The 2013 Legislative session included some notable victories in addressing cardiovascular disease. LB 225, known as the Newborn Critical Congenital Heart Disease Screening Act, was introduced by Senator Jim Smith. It was passed by the Legislature and then signed into law by Governor Heineman. The new law will require screenings for critical congenital heart defects (CCHD) for Nebraska newborns. CCHD is a life threatening condition that requires surgery or catheter intervention within the first year of life. Failure to detect CCHD and late detection of CCHD may lead to serious morbidity or death. Fortunately, an emerging body of evidence suggests that measuring blood oxygen saturation can lead to early diagnosis and detection of CCHD. Pulse oximetry testing is conducted to estimate the percentage of hemoglobin in the blood that is saturated with oxygen. New research suggests that when all infants are screened using pulse oximetry in conjunction with the routine practices, CCHD can be detected in over 90% of newborns with CCHD.
Another victory in addressing heart disease was the appropriation of $150,000 for cardiac monitors for rural EMS rescue services. Every year, hundreds of thousands of Americans experience ST-Elevation Myocardial Infarction (STEMI) – the deadliest type of heart attack. When a person has a STEMI heart attack, the blood flow is completely blocked to a portion of the heart. Unless the blockage is eliminated quickly, the patient’s health and life are at serious risk.
Outfitting our rescue services with cardiac monitors with 12-lead electrocardiogram (ECG) capability and having EMS personnel trained in identification of STEMI is crucial in closing the gap in the system of care. A 12-Lead ECG is a device that ambulances and EMS personnel must have to quickly diagnose a STEMI. A 12-Lead ECG measures and diagnoses abnormal rhythms of the heart. Having ambulances equipped with 12-Leads is absolutely essential in quickly diagnosing a STEMI patient and increasing their chance for survival. The longer the blockage is left untreated, your chances of surviving a STEMI decrease. The $150,000 appropriation is a nice start in beginning to address the shortage of cardiac monitors with 12-Lead capability in Nebraska.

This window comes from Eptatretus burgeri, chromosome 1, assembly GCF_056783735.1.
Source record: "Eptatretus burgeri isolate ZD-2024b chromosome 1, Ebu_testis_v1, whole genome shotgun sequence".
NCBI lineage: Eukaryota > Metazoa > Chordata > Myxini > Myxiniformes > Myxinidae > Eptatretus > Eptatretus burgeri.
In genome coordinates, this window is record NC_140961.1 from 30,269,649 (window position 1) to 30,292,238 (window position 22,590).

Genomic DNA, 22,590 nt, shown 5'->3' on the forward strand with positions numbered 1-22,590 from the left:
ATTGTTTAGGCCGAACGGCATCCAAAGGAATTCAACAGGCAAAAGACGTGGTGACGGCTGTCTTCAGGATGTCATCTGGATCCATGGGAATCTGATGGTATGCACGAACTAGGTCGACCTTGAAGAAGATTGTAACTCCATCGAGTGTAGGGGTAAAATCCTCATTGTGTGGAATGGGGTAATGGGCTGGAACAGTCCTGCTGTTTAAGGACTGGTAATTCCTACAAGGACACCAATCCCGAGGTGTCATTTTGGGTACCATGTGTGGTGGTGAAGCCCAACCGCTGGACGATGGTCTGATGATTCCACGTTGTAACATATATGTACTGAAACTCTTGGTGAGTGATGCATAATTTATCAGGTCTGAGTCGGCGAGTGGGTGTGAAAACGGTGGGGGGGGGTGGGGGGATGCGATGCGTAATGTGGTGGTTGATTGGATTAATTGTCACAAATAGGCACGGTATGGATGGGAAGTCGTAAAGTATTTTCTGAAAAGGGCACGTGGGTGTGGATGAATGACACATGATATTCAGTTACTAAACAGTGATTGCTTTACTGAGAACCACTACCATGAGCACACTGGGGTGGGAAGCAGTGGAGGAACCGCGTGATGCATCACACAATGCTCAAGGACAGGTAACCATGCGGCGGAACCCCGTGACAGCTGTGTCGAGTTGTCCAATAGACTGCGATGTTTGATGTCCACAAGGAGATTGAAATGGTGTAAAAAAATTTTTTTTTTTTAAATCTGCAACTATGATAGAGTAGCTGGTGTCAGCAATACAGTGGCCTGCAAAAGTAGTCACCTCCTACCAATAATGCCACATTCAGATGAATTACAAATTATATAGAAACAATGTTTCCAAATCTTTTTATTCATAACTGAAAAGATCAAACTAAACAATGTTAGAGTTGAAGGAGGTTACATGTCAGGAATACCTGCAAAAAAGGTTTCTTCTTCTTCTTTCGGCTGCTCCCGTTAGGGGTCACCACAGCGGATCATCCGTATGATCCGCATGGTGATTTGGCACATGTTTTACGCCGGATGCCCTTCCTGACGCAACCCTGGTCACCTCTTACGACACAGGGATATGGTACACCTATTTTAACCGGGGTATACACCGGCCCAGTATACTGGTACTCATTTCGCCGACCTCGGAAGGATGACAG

Both of these life-saving policy victories could not have happened without the hard work of so many dedicated advocates. It was a very rewarding experience and a lot of fun working with so many great advocates this past session such as 11-year old Cole Klein. Cole was born with a critical congenital heart defect and testified in support of LB 225. Cole’s final message in his testimony to the legislative committee was: “Screening for babies for heart defects will give many children, like me, a fighting chance. A chance we need … a chance I think we should have.”
When you have advocates like Cole Klein on your side, the sky is the limit on what can be accomplished. That said, much work remains. We look forward to the 2014 session and building on the momentum that has already been achieved.